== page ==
The next job was to gather available data on historic shipbuilding, find the means and materials for the project and put together a team.
On November 4th, 1994, 298 years since the foundation of the Russian Navy, a modest keel-laying ceremony took place at the shipyard of Shtandart club in Orlovsky Park.
On April 8th, 1995 the first rib was completed and put in place. There was a small celebration and upholding an old Russian tradition the structure (the keel, the stems and the rib) was blessed.
Next year saw a lot of hard and monotonous work – 44 ribs needed to be marked, cut, put together and installed on the keel.
The building team was growing by the month. Mostly young people, having heard about the unusual project from their friends, newspaper articles, radio reports, came to join in. Some came to have a look but stayed to become part of a very interesting and important adventure, attracted by the opportunity to do something worthwhile with their own hands and also by a very friendly atmosphere on site.
And there was plenty of hard work for everyone – felling the trees, turning the logs into half-timber, building and installing the ribs. Without any machinery all the lifting and transportation at the shipyard had to be done entirely by hand, with the help of self-made devices, just like the ones our forefathers used…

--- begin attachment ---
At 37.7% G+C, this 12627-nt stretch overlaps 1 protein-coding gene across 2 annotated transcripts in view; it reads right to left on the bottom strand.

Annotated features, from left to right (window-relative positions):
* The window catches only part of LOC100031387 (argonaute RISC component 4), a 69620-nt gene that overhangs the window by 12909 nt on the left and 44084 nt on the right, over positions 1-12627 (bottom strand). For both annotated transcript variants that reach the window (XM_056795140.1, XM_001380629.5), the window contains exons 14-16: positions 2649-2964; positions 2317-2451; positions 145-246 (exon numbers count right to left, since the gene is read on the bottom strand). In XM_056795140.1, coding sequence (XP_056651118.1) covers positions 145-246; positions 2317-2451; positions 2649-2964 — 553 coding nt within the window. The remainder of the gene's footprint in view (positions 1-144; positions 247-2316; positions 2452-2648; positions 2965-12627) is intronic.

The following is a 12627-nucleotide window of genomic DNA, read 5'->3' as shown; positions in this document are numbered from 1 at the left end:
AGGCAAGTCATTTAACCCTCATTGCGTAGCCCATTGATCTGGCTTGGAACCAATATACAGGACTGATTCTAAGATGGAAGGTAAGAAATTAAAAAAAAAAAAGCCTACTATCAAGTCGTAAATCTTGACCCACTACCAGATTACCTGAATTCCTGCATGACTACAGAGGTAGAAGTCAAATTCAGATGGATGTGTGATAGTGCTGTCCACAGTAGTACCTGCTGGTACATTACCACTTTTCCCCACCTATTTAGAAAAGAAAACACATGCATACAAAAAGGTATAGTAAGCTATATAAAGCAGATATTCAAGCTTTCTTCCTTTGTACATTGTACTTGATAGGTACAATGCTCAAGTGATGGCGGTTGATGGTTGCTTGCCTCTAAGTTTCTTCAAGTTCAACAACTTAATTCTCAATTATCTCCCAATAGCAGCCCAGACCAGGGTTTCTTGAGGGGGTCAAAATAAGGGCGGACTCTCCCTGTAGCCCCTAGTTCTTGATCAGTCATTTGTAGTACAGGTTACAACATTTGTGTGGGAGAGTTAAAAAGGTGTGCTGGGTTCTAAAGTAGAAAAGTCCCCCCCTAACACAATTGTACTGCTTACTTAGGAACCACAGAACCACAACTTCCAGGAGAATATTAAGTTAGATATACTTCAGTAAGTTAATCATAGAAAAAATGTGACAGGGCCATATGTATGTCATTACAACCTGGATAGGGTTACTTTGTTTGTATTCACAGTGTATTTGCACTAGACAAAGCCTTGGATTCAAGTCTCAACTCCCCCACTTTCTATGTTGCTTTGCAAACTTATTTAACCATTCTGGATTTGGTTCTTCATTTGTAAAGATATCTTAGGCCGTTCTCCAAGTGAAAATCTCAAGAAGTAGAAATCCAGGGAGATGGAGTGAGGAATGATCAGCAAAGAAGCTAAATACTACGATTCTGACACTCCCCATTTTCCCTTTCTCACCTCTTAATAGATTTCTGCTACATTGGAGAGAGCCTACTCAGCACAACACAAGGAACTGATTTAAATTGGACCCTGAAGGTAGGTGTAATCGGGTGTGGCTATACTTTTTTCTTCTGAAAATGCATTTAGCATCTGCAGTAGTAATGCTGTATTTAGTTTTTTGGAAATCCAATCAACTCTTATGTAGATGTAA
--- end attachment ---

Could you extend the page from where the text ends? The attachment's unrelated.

Think like an 18th century shipbuilder
Many things had to be learnt and figured out right there on the spot – trying to think like the shipbuilders of the 18th century. Other techniques came from period books and archives.
By April 1996 the structure began to look like a ship. All the ribs were in place and it was time to start the planking process, for which special 12 meter boards were used (75mm thick and 120mm wide). The bending was also done in a traditional way – the boards needed to be heated for several hours in a special long wooden box, connected to a tank within a furnace (the furnace was built at the shipyard especially for this purpose). After the board reached the necessary temperature, it had to be installed on the ribs within 15 minutes. The quality of the work was crucial – the tightness of the fittings would determine the waterproofing of the frame.